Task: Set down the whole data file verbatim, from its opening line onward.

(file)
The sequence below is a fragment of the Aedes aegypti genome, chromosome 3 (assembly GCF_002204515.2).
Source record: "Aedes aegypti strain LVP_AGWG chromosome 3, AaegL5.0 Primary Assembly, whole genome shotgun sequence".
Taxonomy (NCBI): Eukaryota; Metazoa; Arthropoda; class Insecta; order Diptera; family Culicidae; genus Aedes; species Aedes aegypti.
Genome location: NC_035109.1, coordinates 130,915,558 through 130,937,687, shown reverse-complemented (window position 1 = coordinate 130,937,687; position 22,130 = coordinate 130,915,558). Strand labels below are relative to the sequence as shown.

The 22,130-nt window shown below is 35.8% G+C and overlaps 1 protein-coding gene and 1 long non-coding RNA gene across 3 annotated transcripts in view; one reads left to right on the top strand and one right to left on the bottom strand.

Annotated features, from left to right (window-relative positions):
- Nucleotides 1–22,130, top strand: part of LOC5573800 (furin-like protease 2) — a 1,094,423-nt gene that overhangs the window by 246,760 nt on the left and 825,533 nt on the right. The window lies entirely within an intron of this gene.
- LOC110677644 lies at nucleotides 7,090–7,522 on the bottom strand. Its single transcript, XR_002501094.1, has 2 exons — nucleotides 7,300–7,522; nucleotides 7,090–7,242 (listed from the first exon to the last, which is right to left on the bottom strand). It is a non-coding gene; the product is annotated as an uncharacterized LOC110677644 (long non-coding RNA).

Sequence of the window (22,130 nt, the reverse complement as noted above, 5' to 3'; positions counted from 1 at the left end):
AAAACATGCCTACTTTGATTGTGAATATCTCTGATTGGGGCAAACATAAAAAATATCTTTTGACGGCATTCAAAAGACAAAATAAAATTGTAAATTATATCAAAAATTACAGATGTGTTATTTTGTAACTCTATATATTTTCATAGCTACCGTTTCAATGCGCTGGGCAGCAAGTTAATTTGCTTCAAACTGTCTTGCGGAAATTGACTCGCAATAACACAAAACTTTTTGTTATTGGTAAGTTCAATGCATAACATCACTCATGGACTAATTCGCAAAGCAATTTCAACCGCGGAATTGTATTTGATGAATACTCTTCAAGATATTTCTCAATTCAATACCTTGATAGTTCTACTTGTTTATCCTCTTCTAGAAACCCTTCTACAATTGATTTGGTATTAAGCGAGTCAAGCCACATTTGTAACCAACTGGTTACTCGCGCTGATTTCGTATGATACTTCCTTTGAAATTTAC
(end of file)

The sequence below is a fragment of the Aedes aegypti genome, chromosome 3 (assembly GCF_002204515.2).
Source record: "Aedes aegypti strain LVP_AGWG chromosome 3, AaegL5.0 Primary Assembly, whole genome shotgun sequence".
Taxonomy (NCBI): Eukaryota; Metazoa; Arthropoda; class Insecta; order Diptera; family Culicidae; genus Aedes; species Aedes aegypti.
Genome location: NC_035109.1, coordinates 130,915,558 through 130,937,687, shown reverse-complemented (window position 1 = coordinate 130,937,687; position 22,130 = coordinate 130,915,558). Strand labels below are relative to the sequence as shown.

The 22,130-nt window shown below is 35.8% G+C and overlaps 1 protein-coding gene and 1 long non-coding RNA gene across 3 annotated transcripts in view; one reads left to right on the top strand and one right to left on the bottom strand.

Annotated features, from left to right (window-relative positions):
- Nucleotides 1–22,130, top strand: part of LOC5573800 (furin-like protease 2) — a 1,094,423-nt gene that overhangs the window by 246,760 nt on the left and 825,533 nt on the right. The window lies entirely within an intron of this gene.
- LOC110677644 lies at nucleotides 7,090–7,522 on the bottom strand. Its single transcript, XR_002501094.1, has 2 exons — nucleotides 7,300–7,522; nucleotides 7,090–7,242 (listed from the first exon to the last, which is right to left on the bottom strand). It is a non-coding gene; the product is annotated as an uncharacterized LOC110677644 (long non-coding RNA).

Sequence of the window (22,130 nt, the reverse complement as noted above, 5' to 3'; positions counted from 1 at the left end):
AAAACATGCCTACTTTGATTGTGAATATCTCTGATTGGGGCAAACATAAAAAATATCTTTTGACGGCATTCAAAAGACAAAATAAAATTGTAAATTATATCAAAAATTACAGATGTGTTATTTTGTAACTCTATATATTTTCATAGCTACCGTTTCAATGCGCTGGGCAGCAAGTTAATTTGCTTCAAACTGTCTTGCGGAAATTGACTCGCAATAACACAAAACTTTTTGTTATTGGTAAGTTCAATGCATAACATCACTCATGGACTAATTCGCAAAGCAATTTCAACCGCGGAATTGTATTTGATGAATACTCTTCAAGATATTTCTCAATTCAATACCTTGATAGTTCTACTTGTTTATCCTCTTCTAGAAACCCTTCTACAATTGATTTGGTATTAAGCGAGTCAAGCCACATTTGTAACCAACTGGTTACTCGCGCTGATTTCGTATGATACTTCCTTTGAAATTTAC